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COBE wins competition to design Science Center with solar-celled and concave roof in Sweden
Sweden Architecture News - Jul 5, 2019 - 09:00 3995 views
Danish architecture firm COBE has won a competition to design a new Science Center in Lund, Sweden. The two-story building will feature a public roof made of solar cells to create a highly climate-friendly building.
The 6,000-square-metre building will contain exhibition halls, a gallery, workshops, a museum shop, a restaurant, offices and an auditorium.
COBE's science center will promote general interest in natural science and research in an engaging and playful way. Sustainability and climate-friendly solutions have been integral concerns throughout the process, both in design and construction and in the choice of materials. COBE will collaborate WSP on this project. The project is expected to be completed in 2024.
The museum will be constructed in wood and the roof is covered entirely in solar cells, which generate enough electricity to cover the museum’s needs. Overall, the Science Center is a highly climate-friendly building and a potential icon of sustainability and durability.
Science Center is the name of a brand-new science museum located in the city of Lund in the south of Sweden. The museum is uniquely situated in the middle of the new urban district Science Village Scandinavia between the high-tech institutions MAX IV and ESS - which are currently under construction, and which will be the world’s most powerful and advanced research facilities within neutron and X-ray research.
The Science Center is located at the very heart of Science Village Scandinavia along a central green axis connecting parks to the north and the south. The green profile also extends to transportation, as a new streetcar line will connect central Lund to Science Village Scandinavia and the museum.
COBE designs a green connection at the center of the museum, the public is invited inside the building and the boundary between inside and outside is dissolved. The green public space becomes the centerpiece of the building, constantly present as you move through the museum - both inside and outside. The 1,600-square-meter roof is covered entirely in solar cells, which generate enough electricity to cover the museum’s needs.
The large, round atrium will be an open, inviting and flexible urban space where a vast variety of different activities and functions can take place. In this way, the exhibitions will become visible and accessible for everyone - even before entering the museum.
The well-defined circular atrium is an attraction in its own right. The green urban space acts as a corridor for flora and fauna boosting biodiversity and its gently sloping terrain also acts as a water reservoir and an overflow canal in case of extreme rainfall.
"The Science Center is created to fit into the scale of the surrounding neighbourhood. In addition, all public functions are placed on the ground floor, creating an active and open house without backsides. The first floor consists one large and flexible exhibition space," said COBE.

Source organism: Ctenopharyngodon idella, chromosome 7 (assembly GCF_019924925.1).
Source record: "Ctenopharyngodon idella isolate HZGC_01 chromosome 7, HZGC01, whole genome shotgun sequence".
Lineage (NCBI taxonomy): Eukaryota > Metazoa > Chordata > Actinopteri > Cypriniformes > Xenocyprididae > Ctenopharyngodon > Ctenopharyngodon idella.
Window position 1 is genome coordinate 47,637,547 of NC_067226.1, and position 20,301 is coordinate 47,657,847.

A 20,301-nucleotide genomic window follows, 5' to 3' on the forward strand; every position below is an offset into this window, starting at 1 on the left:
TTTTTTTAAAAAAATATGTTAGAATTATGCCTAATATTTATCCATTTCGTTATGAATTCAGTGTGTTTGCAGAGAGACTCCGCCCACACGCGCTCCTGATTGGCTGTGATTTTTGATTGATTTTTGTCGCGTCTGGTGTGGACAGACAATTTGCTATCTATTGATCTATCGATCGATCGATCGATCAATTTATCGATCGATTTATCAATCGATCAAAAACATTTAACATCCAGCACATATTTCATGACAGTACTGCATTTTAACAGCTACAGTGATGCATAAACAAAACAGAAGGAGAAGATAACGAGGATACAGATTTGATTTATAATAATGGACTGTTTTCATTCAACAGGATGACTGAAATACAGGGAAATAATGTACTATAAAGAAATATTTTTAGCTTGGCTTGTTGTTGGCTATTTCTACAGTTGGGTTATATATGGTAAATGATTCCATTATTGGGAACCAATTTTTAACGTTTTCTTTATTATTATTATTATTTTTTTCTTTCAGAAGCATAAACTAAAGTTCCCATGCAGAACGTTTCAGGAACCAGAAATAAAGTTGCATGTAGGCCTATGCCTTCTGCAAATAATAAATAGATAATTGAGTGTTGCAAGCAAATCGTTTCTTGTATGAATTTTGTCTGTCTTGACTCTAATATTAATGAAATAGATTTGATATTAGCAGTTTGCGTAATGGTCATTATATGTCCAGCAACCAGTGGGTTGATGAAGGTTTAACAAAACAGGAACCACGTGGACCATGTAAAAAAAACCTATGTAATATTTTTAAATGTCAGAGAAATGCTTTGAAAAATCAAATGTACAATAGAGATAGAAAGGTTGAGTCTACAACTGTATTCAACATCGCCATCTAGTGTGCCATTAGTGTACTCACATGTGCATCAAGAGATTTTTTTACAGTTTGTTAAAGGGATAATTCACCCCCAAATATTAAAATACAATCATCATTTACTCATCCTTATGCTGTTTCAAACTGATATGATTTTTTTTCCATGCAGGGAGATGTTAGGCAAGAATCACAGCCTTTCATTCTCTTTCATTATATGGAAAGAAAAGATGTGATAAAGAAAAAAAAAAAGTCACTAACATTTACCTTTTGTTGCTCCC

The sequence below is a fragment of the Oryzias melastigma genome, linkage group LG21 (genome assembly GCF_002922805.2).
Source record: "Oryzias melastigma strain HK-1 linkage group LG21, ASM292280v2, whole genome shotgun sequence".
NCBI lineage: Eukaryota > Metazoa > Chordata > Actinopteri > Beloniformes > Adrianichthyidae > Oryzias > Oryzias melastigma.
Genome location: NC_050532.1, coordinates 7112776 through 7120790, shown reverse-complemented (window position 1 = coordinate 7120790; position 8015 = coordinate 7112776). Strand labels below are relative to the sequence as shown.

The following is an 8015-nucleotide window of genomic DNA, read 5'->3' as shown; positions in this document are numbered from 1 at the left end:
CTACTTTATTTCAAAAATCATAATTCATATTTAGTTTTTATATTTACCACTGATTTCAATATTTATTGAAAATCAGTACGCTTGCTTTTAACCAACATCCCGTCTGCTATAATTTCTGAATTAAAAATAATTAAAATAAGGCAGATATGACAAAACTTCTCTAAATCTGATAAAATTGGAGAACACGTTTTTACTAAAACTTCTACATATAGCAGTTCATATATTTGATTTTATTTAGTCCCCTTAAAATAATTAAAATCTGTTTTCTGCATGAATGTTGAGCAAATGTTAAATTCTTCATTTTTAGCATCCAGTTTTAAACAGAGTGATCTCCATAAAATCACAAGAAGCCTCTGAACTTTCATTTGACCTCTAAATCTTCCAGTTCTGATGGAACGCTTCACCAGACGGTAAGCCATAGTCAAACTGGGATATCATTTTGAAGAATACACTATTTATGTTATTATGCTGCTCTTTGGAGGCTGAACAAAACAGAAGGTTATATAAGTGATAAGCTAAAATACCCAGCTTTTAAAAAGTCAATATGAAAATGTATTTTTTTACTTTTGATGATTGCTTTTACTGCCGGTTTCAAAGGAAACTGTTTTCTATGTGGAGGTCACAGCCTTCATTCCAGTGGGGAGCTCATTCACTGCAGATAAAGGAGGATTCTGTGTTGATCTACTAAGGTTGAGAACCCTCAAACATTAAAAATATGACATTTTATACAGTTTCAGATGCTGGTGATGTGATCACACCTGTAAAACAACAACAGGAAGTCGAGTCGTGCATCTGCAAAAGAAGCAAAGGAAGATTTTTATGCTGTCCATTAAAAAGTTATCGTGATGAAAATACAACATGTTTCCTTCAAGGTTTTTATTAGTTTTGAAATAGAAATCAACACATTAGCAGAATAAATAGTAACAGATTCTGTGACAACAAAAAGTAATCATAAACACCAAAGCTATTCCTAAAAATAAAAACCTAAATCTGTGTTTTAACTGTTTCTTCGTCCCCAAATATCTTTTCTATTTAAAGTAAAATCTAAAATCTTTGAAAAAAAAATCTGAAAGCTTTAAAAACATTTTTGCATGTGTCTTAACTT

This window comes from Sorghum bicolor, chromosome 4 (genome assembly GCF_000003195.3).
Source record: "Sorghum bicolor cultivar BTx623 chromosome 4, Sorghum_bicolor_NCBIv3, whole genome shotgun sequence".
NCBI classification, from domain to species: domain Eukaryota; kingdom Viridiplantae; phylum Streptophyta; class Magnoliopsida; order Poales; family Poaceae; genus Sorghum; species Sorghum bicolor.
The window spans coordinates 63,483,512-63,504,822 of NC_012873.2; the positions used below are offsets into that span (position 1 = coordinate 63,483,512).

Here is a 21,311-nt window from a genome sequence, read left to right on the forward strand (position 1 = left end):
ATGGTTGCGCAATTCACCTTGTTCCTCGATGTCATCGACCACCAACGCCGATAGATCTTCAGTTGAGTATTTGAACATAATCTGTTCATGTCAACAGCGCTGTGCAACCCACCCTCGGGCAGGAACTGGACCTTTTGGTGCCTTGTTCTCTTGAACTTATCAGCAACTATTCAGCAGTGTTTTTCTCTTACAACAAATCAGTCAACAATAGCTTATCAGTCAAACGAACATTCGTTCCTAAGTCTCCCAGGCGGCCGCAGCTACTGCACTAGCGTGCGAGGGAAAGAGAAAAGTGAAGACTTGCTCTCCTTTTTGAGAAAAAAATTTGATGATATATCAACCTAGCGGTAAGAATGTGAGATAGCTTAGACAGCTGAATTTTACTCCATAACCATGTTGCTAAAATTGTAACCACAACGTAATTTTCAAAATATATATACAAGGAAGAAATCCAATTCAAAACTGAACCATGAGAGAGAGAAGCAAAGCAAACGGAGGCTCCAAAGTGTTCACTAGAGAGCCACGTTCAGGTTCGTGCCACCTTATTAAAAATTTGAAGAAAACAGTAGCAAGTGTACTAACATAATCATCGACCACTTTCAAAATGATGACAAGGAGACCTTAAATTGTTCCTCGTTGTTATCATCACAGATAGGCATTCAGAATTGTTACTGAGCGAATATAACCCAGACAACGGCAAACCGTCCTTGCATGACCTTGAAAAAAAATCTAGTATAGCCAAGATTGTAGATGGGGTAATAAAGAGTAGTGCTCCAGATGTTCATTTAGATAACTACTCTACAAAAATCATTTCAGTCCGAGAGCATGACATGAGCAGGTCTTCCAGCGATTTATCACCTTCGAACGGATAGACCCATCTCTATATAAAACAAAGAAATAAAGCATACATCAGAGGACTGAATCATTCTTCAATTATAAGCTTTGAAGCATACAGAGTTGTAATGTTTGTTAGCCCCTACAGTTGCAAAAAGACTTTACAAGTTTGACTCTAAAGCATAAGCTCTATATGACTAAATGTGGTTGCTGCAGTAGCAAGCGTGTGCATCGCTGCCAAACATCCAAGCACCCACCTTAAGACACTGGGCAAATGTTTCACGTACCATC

"The concave roof, which also serves as a roof-top patio and viewing platform, is designed as a large energy park and generates solar energy."
"The concept creates visual contact between inside and outside, and the exhibition continues into the public space at the centre of the building," COBE added.
The dramatic and elegant profile showcases the museum as a unique buidling with a special function. From the tram station, there is a welcoming entrance to the building through the central public space. By lowering the middle part of the building more light comes into the building’s central public space - the height of the exhibition part is preserved while the buildings circulation space is lowered.
The architects design the ground floor of the building as transparent as possible, while the upper facade is made from pieces of upcycled wood in a system that creates a gradient towards the middle of the building, granting more light and view in the circulation spaces and less in the exhibition spaces.
The main building material of the museum will be pre-fab cross-laminated wood, having a considerably smaller environmental footprint than traditional construction materials. In addition to being more eco-friendly, wooden constructions are also people-friendly. Wood provides a destressing acoustic environment, and research has shown a reduction in people’s heart rate, adrenalin levels and blood pressure in wooden buildings compared with buildings made of other materials.
A simple system of wooden beams and columns creates a robust and attractive framework for the building. The wooden structure is visible everywhere, making the building’s interior warm and tactile.
The museum will be fully CO2-neutral and has the potential to become a future icon of sustainability. The measures include the large energy park of solar cells on the roof, the wooden construction, the reuse of excess heat from ESS and the central space as a biodiversity corridor.
Ground floor plan
First floor plan
Location: Lund, Sweden
Client: Science Village Scandinavia AB
Size: 6,000 m2
Status: 1st prize in competition 2019. Completed in 2024
Team: Dan Stubbergaard, Eik Bjerregaard, Tonny Jensen, Simon Sjökvist, Greta Tiedje, Turid Ohlsson, Margarita Nutfulina, Rasmus Lassen, Francisco José Gómez Tirado, Victoria Yu.
All images courtesy of COBE
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